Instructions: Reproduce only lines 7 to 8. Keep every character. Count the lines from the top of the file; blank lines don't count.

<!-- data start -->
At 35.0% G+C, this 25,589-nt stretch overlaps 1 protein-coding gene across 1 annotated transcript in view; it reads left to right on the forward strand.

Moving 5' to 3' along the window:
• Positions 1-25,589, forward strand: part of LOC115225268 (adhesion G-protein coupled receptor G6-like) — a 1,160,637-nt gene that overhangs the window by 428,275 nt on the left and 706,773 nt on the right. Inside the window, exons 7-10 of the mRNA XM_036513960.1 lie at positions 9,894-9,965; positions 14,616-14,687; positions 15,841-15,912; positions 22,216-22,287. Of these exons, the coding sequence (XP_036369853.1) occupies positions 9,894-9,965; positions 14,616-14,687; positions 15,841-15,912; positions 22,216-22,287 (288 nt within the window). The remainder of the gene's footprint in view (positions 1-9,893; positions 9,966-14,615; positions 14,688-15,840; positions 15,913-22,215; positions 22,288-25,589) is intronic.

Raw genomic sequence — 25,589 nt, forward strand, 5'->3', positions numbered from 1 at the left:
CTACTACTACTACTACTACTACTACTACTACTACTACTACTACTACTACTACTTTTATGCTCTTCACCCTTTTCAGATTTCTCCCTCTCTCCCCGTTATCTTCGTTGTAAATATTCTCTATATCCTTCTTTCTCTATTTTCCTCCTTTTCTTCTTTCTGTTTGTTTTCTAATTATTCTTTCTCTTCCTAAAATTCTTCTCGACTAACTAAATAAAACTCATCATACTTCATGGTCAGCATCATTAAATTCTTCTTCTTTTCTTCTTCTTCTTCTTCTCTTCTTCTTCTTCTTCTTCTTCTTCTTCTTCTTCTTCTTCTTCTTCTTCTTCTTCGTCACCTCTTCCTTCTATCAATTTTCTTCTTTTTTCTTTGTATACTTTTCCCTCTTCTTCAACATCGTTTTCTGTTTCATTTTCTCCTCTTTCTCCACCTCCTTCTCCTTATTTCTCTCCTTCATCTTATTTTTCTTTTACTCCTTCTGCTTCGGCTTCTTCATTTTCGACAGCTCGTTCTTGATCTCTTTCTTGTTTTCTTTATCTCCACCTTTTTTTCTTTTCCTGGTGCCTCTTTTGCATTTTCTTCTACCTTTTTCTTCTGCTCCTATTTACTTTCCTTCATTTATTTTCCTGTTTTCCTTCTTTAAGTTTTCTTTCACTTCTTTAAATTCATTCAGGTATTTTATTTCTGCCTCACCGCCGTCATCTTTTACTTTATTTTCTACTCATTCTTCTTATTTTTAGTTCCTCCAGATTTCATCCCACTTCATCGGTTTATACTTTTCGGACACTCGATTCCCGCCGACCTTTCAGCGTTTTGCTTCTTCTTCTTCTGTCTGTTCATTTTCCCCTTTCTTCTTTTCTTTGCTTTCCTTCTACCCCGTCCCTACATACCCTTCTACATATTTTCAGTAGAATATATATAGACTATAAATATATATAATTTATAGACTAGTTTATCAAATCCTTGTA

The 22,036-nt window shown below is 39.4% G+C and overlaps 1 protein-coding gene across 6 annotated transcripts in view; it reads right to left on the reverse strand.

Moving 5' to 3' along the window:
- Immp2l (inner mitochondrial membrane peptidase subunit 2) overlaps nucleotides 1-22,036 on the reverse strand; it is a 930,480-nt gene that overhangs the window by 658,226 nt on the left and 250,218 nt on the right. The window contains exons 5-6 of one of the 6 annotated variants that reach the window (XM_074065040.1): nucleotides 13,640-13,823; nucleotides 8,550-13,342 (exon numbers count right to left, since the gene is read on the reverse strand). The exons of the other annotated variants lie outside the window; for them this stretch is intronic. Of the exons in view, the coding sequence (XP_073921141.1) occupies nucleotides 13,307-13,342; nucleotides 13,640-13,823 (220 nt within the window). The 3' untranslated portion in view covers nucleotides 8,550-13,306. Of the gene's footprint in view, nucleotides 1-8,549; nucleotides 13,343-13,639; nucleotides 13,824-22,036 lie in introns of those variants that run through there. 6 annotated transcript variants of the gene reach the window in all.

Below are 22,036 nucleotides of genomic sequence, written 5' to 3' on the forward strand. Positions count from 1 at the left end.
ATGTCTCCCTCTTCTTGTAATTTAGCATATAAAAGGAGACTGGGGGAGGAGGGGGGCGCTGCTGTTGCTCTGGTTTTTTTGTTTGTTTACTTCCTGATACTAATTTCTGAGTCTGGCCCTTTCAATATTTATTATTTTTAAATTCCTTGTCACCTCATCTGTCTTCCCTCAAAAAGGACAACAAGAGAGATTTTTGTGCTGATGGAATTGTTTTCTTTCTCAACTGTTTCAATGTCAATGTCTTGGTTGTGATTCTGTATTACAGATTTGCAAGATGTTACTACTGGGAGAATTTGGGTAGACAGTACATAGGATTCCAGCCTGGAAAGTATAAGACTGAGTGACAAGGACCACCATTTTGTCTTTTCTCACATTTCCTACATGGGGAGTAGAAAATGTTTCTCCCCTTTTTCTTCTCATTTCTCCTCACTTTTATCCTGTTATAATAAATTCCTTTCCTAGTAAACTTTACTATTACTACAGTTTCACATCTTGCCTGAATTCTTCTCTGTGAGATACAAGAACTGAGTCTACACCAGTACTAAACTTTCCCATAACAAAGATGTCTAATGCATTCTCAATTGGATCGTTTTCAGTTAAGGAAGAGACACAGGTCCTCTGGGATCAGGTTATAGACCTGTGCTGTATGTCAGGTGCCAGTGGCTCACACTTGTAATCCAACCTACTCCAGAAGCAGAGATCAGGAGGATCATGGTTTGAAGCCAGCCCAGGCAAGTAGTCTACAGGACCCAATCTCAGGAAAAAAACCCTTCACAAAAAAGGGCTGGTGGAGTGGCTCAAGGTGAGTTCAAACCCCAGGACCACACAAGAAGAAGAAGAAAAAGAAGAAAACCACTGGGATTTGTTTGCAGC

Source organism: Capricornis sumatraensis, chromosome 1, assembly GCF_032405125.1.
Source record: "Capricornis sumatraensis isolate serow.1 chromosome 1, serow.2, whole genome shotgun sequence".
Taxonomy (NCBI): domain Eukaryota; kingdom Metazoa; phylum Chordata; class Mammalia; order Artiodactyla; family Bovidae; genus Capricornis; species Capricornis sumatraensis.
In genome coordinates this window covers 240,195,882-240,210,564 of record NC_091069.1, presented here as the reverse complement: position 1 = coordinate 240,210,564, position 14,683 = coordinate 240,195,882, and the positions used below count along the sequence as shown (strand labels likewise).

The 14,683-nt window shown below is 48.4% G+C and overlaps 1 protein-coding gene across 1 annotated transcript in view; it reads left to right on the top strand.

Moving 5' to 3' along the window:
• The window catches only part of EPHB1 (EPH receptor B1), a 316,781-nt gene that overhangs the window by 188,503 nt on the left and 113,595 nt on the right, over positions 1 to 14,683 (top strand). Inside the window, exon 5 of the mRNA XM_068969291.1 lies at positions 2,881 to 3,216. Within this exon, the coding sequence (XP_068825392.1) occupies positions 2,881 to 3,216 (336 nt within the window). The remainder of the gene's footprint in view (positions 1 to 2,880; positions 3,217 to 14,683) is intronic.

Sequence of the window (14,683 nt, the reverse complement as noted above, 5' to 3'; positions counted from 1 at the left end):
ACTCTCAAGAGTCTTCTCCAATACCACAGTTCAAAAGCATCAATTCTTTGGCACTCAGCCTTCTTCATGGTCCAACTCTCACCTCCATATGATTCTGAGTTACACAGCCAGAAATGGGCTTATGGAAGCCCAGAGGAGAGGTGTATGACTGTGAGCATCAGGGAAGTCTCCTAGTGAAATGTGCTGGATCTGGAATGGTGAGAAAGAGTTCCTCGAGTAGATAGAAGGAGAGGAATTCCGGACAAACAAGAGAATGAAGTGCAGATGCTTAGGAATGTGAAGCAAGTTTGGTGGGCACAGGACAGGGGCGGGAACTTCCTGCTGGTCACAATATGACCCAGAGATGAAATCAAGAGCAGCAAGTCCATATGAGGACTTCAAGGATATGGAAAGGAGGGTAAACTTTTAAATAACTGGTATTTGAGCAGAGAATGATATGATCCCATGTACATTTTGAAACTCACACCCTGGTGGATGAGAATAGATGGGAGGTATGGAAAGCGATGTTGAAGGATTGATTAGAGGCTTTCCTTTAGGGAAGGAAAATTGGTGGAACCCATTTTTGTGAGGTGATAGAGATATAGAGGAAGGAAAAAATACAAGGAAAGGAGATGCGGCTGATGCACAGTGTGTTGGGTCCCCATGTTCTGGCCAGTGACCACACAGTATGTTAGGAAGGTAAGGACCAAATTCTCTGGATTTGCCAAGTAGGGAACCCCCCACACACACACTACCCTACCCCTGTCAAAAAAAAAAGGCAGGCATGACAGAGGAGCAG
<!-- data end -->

Moving 5' to 3' along the window:
- Immp2l (inner mitochondrial membrane peptidase subunit 2) overlaps nucleotides 1-22,036 on the reverse strand; it is a 930,480-nt gene that overhangs the window by 658,226 nt on the left and 250,218 nt on the right. The window contains exons 5-6 of one of the 6 annotated variants that reach the window (XM_074065040.1): nucleotides 13,640-13,823; nucleotides 8,550-13,342 (exon numbers count right to left, since the gene is read on the reverse strand). The exons of the other annotated variants lie outside the window; for them this stretch is intronic. Of the exons in view, the coding sequence (XP_073921141.1) occupies nucleotides 13,307-13,342; nucleotides 13,640-13,823 (220 nt within the window). The 3' untranslated portion in view covers nucleotides 8,550-13,306. Of the gene's footprint in view, nucleotides 1-8,549; nucleotides 13,343-13,639; nucleotides 13,824-22,036 lie in introns of those variants that run through there. 6 annotated transcript variants of the gene reach the window in all.